This article originally appeared on BaseballMonkey.com
New technology has drastically changed the way baseball and softball bats have been produced over the last decade or so. Bats are no longer made of just aluminum, but can also be made of composite, which is known for being a material that the ball jumps off of. There are also strict regulations on what bats can be used depending on the age level of the player. Buying a new baseball or softball bat can be overwhelming for some, but the following information will help make the entire process simpler. With this guide, you’ll:
- Discover the proper way to measure yourself for a new bat
- Learn how to measure your child for a new bat
- Know how to choose the proper weight for your new bat
- Learn about the recent changes to bat sizes and regulations
- Understand the differences between bat types and materials
How to Measure Yourself for a Bat
Although there are many different ways to measure for the best baseball bat length, the best way is to choose what you feel comfortable swinging. A general rule to follow is never go up more than an inch at a time. This makes it easier to adjust to your new bat without drastically changing your swing. If you’re new to the game or want to re-size yourself, follow the steps below to learn how to properly measure yourself:
1. Measure from the center of your chest to the tips of your index finger, making sure to have your arm straight out to your side:
This measurement will tell you where you should be looking on the chart below:
After you’ve selected the proper bat size to use by calculating all the numbers and referring to the bat length chart, there are some additional ways to determine whether or not it is the right size:
2. Put the bat to your side and as long as your palm reaches the handle, you have the right sized bat.
3. Put the knob of the bat at the center of your chest with the bat facing outward - if you can reach your arm out and grab the barrel of the bat, it’s the right size.
How to Measure Children for a Bat
If you’re shopping for a bat for your kid, the process of measuring will be a little different. If your young player is between 3’ and 3’4”, start with a 26-inch bat and increase the bat size 1 inch for every 4-to-5 inches that they grow. The following steps are the ideal process for determining the correct bat size for children:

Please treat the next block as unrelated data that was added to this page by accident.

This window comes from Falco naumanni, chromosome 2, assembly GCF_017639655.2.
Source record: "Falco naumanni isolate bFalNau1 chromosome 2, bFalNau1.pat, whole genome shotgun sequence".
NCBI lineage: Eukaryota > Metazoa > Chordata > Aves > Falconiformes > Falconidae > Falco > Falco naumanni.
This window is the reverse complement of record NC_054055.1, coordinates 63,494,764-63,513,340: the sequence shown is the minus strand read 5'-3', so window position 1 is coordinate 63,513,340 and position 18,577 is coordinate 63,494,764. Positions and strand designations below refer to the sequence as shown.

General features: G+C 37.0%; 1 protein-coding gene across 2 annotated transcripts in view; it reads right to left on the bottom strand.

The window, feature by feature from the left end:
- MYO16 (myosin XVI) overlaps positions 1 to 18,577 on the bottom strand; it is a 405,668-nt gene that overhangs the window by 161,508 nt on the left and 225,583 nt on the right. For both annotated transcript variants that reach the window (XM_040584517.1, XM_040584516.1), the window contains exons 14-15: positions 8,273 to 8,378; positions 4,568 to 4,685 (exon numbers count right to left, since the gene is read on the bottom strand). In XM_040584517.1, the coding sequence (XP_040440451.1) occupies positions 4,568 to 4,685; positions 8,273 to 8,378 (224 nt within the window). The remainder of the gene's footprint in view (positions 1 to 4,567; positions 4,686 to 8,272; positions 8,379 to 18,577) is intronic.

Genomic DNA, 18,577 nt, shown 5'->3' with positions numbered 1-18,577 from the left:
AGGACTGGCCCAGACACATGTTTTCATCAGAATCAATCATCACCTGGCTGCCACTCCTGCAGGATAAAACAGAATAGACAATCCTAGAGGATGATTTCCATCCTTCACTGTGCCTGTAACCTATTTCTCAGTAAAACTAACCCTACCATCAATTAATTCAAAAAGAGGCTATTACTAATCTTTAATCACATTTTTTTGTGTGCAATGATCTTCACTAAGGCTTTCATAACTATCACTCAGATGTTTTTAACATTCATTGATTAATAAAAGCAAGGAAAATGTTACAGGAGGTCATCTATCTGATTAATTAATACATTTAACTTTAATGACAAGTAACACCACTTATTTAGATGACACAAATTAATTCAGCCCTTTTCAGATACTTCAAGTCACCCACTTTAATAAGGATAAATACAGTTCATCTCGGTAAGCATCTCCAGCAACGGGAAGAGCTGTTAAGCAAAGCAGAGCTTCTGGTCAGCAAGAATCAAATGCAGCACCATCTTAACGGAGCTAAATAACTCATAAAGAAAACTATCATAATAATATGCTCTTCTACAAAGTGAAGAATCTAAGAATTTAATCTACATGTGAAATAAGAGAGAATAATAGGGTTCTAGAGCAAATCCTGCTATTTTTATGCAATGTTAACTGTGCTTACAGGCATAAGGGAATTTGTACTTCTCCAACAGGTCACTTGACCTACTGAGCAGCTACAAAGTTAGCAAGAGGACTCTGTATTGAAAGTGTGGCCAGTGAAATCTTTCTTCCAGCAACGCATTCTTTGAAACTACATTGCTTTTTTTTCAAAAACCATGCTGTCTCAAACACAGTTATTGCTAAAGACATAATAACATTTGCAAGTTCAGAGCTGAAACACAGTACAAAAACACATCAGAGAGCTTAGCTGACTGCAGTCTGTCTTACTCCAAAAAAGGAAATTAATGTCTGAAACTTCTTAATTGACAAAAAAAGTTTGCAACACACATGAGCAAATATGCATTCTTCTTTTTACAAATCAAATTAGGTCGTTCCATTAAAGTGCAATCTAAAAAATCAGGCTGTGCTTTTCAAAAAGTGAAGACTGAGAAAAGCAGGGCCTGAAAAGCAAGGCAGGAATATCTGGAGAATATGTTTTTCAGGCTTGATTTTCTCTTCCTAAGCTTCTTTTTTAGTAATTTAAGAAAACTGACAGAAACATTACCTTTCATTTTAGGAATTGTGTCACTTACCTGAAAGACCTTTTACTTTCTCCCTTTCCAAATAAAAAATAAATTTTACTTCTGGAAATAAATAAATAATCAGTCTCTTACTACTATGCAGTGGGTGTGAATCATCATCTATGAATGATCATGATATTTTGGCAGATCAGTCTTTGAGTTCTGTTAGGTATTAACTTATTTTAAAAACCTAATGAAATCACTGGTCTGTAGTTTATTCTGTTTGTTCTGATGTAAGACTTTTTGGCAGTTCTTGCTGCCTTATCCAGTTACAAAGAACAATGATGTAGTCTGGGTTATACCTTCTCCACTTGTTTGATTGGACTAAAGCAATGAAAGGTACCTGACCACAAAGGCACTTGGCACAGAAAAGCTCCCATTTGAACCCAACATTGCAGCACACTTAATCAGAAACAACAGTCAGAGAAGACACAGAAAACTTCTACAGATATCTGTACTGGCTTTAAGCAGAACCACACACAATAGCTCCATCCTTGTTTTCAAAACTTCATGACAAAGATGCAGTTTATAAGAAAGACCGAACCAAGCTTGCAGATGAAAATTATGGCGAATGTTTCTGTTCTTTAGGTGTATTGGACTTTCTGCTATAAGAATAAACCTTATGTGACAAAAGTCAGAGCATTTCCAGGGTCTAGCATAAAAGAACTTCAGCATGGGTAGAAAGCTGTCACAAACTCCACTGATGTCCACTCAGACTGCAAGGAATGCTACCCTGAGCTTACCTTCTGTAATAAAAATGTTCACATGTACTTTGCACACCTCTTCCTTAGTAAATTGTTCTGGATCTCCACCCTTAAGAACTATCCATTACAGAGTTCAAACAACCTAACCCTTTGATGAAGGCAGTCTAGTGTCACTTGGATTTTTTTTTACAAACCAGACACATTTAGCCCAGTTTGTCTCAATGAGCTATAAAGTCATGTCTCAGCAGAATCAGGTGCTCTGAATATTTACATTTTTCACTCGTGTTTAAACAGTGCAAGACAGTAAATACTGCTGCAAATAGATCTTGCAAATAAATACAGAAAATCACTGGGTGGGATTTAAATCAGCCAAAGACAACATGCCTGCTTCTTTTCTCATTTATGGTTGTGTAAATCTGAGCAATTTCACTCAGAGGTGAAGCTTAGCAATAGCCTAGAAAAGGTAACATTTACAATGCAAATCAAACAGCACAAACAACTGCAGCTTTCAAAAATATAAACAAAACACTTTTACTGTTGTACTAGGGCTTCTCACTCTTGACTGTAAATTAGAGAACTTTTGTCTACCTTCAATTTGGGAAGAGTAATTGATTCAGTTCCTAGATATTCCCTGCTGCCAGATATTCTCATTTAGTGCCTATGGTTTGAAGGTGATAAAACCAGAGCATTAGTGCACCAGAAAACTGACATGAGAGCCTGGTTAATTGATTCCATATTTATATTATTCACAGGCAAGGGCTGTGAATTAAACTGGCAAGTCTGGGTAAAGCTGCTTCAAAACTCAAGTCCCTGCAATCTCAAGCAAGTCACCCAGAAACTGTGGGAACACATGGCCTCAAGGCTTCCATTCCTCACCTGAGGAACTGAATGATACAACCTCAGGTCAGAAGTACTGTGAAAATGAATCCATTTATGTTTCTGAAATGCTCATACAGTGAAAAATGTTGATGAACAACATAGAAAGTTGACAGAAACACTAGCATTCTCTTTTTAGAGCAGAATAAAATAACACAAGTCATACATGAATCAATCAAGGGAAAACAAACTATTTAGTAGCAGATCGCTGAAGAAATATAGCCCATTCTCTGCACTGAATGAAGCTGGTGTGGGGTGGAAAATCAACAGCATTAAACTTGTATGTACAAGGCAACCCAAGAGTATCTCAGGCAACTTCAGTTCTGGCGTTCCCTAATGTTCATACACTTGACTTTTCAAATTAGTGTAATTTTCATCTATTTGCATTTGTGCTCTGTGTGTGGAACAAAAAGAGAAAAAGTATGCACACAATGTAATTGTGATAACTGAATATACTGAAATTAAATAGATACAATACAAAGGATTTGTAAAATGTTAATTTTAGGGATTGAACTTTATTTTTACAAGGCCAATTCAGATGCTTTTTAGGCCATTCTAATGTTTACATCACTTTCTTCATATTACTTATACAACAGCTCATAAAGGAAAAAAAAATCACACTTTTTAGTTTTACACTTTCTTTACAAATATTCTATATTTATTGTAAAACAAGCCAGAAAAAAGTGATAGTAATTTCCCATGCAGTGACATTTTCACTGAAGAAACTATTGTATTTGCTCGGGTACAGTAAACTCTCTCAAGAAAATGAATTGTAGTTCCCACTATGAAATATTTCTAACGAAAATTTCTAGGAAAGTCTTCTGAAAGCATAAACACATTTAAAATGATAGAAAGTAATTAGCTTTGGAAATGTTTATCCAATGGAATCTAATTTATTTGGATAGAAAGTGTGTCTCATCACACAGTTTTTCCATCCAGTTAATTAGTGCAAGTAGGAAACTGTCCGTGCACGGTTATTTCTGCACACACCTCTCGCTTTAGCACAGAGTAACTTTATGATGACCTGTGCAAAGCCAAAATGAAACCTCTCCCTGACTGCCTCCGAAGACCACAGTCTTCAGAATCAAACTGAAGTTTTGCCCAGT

1. Measure his/her height - be sure you measure with his/her baseball cleats on
2. Compare him/her to the bat - stand a bat up next to your child. The bat should reach, but not exceed, your child’s hip. If it reaches past his/her hip area, it’s going to be too long to swing
3. Weigh them - weight is a contributing factor to which bat he/she should swing because the little league bat size chart uses a combination of weight and height to determine the best bat choice
- In general, children under 60 pounds should swing a bat between 26 and 29 inches long
- If your child weighs more than 70 pounds, his/her bat should range from 28 to 32 inches in length
How to Choose the Correct Baseball or Softball Weight
- Before looking at weights, it’s important to first understand a little bit more:
- Bat weight is measured by the minus or drop weight
- Drop weight is the difference between the length and weight of the bat, so a bat that is 30 inches long and has a drop weight of -10 will weigh 20 ounces
- The bigger the drop weight is, the lighter the bat will weigh
Remember that only high school baseball bats and college baseball bats are regulated and must have a drop of no more than -3.
If you are a strong player, you may assume you want a heavier bat. This is not necessarily the case. You’ll want to swing a bat that still allows you to generate the ideal amount of bat speed through the zone. Finding this balance could be difficult at first, but once you do, you’ll be hitting the ball farther and harder than you could have imagined.
After finding a baseline for the length of the bat, it’s important to incorporate the length of the bat into deciding on the weight. For youth baseball and softball, the taller the child, the longer the bat should be. They may not be strong enough to use a heavier bat, so they would have a bat with a larger weight drop.
It’s important to choose the right balance between length and weight because it makes a difference in the physics of the swing. For instance, consider the following:
- If you have a long, light bat, you can swing it very fast, but it will not have much inertia behind it.
- If you swing a short, heavy bat, you will not have the fastest bat speed, but will have plenty of inertia.